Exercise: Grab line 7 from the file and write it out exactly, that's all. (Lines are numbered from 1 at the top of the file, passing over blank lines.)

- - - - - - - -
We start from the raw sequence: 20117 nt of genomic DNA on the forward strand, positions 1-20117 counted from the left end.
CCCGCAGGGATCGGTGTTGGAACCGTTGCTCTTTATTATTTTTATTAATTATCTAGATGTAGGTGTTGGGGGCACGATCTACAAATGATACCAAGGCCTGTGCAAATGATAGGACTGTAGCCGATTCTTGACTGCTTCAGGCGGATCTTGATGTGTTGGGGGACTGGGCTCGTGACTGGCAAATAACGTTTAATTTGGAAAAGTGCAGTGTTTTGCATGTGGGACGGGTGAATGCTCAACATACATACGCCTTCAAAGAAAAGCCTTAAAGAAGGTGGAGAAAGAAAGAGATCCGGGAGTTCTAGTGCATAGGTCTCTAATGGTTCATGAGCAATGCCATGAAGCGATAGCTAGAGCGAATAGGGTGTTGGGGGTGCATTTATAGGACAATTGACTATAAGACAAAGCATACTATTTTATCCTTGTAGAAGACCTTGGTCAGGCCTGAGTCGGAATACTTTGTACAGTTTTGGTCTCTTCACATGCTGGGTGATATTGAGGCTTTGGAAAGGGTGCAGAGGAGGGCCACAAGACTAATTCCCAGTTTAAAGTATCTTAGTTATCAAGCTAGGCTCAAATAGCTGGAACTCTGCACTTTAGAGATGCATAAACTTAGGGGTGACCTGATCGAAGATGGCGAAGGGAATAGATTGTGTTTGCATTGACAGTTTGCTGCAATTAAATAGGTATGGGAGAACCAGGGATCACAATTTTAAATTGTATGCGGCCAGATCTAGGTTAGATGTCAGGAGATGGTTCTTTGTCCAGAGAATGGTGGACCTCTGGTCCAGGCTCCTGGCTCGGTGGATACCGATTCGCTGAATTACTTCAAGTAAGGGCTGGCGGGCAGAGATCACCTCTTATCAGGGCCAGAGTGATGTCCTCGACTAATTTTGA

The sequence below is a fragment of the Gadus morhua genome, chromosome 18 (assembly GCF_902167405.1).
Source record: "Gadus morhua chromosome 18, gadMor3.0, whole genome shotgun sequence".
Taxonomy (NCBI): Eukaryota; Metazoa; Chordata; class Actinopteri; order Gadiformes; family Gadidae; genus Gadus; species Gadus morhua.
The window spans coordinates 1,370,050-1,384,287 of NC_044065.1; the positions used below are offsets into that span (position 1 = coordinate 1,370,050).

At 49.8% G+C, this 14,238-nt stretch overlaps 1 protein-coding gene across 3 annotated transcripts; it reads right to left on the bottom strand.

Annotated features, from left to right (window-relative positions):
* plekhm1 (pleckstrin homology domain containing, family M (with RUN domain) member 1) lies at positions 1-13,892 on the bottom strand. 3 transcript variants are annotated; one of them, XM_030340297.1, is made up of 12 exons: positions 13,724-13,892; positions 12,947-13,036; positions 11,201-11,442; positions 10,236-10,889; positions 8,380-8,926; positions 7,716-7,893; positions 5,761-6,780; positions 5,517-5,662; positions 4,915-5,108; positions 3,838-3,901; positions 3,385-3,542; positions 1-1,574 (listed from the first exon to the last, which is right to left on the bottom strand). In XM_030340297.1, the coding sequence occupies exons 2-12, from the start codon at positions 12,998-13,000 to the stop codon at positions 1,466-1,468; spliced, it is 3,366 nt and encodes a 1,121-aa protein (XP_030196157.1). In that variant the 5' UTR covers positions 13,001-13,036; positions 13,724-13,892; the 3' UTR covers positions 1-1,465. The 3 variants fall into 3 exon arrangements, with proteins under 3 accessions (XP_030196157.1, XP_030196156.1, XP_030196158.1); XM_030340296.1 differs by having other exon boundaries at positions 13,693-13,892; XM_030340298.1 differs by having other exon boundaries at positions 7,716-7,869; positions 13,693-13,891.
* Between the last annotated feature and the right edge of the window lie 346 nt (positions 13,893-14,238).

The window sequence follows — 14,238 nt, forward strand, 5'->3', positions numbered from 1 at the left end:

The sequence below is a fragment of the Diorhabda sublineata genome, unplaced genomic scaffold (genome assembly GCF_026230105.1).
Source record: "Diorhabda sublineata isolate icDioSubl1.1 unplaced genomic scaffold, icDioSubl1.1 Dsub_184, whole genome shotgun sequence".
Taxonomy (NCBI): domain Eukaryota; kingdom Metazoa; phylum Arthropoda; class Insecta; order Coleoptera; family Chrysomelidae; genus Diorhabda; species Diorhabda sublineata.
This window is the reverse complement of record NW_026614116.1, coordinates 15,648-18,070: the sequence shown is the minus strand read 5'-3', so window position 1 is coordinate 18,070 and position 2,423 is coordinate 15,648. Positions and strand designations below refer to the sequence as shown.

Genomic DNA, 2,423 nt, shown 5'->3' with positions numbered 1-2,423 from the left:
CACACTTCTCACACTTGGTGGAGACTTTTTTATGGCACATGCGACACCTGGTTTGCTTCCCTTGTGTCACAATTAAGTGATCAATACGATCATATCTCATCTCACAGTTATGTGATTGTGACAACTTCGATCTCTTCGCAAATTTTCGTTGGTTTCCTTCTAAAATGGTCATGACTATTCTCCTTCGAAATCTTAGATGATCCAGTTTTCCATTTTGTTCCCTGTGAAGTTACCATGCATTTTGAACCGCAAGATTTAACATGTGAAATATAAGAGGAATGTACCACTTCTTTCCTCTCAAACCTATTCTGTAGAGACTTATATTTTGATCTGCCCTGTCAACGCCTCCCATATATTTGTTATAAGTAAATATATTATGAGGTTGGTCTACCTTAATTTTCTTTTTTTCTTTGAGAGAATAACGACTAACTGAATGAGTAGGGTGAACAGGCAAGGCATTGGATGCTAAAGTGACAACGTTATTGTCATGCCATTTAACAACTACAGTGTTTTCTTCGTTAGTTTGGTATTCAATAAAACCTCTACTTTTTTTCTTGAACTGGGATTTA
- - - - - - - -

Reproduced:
At 49.8% G+C, this 14,238-nt stretch overlaps 1 protein-coding gene across 3 annotated transcripts; it reads right to left on the bottom strand.